Fork bolt 30 has a conventional slot or throat 58 for receiving and retaining a strike member, such as that shown in the three patents cited above, that is attached to the vehicle door pillar to latch the vehicle door in the closed position (not shown). Fork bolt 30 also includes a primary latch shoulder 60, an intermediate secondary latch shoulder 62 and a radially projecting foot 64. Fork bolt 30 preferably has a plastic coating 66 that covers a surface of the slot 58 that is engaged by the striker for energy absorption and quiet operation when the vehicle door is slammed shut.

Detent 32 has a sector shaped catch 68 that engages the radially projecting foot 64 when the fork bolt 30 is in the unlatched position as shown in FIG. 2. The sector shaped catch 68 positively engages the primary and intermediate secondary latch shoulders 60 and 62 to hold the fork bolt 30 in either the primary or the intermediate secondary latched positions shown in FIGS. 4 and 3 respectively. Detent 32 also preferably includes a plastic coating 70 that has an integral bumper 72. The bumper 72 engages the bushing 22 to stop counterclockwise pivoting of the detent lever 32 under the bias of spring 52. This bumper 72 also absorbs energy and quiets operation when the door is slammed shut.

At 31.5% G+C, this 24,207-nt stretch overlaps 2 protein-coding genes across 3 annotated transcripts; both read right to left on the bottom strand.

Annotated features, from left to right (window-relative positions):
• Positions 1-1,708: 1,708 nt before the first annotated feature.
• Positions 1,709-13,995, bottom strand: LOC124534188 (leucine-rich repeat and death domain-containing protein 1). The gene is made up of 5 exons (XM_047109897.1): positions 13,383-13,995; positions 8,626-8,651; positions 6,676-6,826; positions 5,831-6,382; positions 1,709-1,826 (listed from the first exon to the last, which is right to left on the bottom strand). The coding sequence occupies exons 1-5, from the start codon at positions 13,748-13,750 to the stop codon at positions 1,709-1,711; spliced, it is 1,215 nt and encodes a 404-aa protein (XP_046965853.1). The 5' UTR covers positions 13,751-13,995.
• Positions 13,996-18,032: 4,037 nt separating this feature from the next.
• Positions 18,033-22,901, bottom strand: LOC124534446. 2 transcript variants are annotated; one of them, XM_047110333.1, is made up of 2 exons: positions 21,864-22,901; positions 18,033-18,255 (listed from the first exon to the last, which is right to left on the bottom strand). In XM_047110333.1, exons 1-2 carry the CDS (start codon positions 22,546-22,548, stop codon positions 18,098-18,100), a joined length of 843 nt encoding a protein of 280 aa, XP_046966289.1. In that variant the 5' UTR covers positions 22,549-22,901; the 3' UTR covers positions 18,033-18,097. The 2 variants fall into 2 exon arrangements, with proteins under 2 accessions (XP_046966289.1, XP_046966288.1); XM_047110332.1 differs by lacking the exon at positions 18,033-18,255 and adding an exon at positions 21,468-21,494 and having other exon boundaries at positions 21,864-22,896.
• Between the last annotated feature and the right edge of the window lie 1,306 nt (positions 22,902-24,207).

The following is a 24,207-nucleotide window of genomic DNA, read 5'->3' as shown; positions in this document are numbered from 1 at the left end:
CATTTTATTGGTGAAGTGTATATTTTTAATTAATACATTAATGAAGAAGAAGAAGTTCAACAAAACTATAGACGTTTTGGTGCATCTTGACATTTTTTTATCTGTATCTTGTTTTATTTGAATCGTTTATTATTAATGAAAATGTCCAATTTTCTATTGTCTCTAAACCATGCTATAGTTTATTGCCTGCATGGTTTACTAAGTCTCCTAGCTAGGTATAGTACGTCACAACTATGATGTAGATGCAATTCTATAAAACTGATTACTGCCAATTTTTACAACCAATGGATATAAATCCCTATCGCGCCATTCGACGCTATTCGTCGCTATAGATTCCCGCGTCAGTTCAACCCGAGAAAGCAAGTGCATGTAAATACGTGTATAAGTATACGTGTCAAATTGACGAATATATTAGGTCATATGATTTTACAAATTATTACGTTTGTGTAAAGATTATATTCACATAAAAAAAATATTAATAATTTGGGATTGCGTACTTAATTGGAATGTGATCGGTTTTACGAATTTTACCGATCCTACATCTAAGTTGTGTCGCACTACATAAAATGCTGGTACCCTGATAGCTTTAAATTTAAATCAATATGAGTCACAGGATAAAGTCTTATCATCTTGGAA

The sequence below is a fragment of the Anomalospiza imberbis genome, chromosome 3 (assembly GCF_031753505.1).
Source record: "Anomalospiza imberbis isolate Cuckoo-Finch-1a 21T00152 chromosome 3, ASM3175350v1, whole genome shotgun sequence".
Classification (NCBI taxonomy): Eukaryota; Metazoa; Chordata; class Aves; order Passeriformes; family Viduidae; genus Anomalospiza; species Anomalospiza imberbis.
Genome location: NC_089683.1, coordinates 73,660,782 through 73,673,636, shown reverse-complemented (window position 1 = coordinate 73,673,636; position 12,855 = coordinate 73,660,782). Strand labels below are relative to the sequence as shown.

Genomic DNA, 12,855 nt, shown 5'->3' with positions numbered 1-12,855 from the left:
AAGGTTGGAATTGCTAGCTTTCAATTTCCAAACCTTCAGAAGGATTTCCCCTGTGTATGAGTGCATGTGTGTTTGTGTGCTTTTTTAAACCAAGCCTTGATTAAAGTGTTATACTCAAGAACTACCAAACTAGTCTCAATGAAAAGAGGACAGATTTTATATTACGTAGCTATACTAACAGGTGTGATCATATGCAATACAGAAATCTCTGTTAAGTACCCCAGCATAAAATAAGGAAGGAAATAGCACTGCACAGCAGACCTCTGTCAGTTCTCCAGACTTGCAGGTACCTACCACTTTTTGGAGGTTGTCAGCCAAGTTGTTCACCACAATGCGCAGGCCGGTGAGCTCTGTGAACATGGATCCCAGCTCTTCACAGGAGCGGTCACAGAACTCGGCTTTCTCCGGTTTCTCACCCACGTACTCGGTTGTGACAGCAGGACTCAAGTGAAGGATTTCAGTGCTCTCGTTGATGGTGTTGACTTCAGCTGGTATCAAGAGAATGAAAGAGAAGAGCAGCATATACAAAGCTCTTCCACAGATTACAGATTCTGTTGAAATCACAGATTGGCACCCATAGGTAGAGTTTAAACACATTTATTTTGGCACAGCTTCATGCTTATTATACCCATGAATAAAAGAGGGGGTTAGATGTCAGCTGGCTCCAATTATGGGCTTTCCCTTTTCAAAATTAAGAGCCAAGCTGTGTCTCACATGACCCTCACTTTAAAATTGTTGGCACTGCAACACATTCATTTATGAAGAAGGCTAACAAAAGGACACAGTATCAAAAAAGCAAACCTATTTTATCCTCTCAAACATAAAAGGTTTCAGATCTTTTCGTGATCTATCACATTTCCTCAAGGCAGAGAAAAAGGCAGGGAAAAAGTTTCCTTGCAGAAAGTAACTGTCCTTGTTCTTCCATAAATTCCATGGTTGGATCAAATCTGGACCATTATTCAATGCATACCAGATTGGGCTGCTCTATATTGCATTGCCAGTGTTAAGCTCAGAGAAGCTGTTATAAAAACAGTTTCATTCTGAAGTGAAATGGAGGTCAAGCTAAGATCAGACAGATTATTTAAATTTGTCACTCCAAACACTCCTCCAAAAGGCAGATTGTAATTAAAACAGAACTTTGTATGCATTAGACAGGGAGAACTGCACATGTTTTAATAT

The conventional latching mechanism described above operates as follows. When the door latch 10 is in an unlatched and unlocked condition as shown in FIG. 2, fork bolt 30 is poised to receive a conventional strike member (not shown) that projects into aligned fish mouth slots 74 and 75 of the plastic housing 12 and the metal face plate 14 when the door is shut. The entering strike member engages the plastic coating 66 at the back of the throat 58 and rotates fork bolt 30 counterclockwise against the bias of spring 29 until fork bolt 30 is rotated to the primary latch position shown in FIG. 4 where fork bolt 30 captures the striker in the throat 58. Fork bolt 30 is held in the primary latch position by catch 68 of detent 32 engaging the primary latch shoulder 60 of fork bolt 30.